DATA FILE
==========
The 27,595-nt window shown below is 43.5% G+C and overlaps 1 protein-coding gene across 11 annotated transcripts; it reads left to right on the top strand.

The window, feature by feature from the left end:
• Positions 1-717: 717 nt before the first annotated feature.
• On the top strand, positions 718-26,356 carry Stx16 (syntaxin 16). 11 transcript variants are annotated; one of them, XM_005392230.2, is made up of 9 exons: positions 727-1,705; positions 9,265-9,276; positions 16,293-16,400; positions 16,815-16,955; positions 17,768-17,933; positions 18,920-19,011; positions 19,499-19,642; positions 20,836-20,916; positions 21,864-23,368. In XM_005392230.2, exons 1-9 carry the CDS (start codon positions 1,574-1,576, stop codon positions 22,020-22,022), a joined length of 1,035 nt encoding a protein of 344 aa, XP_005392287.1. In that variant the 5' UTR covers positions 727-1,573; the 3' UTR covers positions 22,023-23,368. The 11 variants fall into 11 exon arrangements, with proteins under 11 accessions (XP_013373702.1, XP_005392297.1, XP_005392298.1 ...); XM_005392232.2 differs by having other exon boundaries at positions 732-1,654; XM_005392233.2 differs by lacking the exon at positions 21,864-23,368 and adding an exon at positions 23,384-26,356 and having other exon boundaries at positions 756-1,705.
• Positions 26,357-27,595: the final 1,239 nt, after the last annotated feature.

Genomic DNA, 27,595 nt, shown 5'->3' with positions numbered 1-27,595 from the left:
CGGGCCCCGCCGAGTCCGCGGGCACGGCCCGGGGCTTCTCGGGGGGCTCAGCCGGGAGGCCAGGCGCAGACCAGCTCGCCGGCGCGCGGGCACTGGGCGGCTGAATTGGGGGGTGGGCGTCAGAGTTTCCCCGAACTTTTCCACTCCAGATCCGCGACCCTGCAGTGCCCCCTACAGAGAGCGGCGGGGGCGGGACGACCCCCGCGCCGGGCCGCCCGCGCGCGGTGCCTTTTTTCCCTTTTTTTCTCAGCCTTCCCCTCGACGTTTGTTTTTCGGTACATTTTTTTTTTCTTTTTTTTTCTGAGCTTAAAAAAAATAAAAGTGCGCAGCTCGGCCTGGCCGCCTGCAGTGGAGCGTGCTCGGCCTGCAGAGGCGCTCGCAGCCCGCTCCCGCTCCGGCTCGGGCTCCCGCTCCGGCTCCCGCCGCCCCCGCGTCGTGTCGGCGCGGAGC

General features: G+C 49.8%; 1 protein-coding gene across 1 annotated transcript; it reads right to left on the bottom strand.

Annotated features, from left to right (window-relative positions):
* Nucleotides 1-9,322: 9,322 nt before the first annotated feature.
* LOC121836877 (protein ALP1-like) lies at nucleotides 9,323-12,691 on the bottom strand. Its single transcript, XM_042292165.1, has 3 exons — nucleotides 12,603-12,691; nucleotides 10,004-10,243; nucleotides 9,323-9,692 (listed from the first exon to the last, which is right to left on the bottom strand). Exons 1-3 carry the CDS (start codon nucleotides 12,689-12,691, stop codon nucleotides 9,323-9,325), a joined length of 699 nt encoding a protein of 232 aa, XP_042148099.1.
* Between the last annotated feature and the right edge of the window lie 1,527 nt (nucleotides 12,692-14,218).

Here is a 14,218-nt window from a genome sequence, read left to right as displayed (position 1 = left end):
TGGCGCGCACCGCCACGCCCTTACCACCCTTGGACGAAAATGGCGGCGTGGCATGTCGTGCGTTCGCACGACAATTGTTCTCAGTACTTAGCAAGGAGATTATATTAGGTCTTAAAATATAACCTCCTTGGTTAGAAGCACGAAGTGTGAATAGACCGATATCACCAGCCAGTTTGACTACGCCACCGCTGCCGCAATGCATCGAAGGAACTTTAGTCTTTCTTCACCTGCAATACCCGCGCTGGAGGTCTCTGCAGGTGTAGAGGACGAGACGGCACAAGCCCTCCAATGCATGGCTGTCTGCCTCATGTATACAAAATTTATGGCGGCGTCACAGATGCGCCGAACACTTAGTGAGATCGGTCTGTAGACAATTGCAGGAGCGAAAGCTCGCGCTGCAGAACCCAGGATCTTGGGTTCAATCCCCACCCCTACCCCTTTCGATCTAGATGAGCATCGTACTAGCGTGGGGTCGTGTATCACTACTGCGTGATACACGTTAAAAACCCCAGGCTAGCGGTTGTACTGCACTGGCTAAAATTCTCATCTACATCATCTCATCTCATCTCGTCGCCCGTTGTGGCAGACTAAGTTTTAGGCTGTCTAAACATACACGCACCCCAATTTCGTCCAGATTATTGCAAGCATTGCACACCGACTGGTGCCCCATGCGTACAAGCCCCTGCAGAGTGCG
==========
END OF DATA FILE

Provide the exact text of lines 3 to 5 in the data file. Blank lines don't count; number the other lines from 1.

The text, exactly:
• Positions 1-717: 717 nt before the first annotated feature.
• On the top strand, positions 718-26,356 carry Stx16 (syntaxin 16). 11 transcript variants are annotated; one of them, XM_005392230.2, is made up of 9 exons: positions 727-1,705; positions 9,265-9,276; positions 16,293-16,400; positions 16,815-16,955; positions 17,768-17,933; positions 18,920-19,011; positions 19,499-19,642; positions 20,836-20,916; positions 21,864-23,368. In XM_005392230.2, exons 1-9 carry the CDS (start codon positions 1,574-1,576, stop codon positions 22,020-22,022), a joined length of 1,035 nt encoding a protein of 344 aa, XP_005392287.1. In that variant the 5' UTR covers positions 727-1,573; the 3' UTR covers positions 22,023-23,368. The 11 variants fall into 11 exon arrangements, with proteins under 11 accessions (XP_013373702.1, XP_005392297.1, XP_005392298.1 ...); XM_005392232.2 differs by having other exon boundaries at positions 732-1,654; XM_005392233.2 differs by lacking the exon at positions 21,864-23,368 and adding an exon at positions 23,384-26,356 and having other exon boundaries at positions 756-1,705.
• Positions 26,357-27,595: the final 1,239 nt, after the last annotated feature.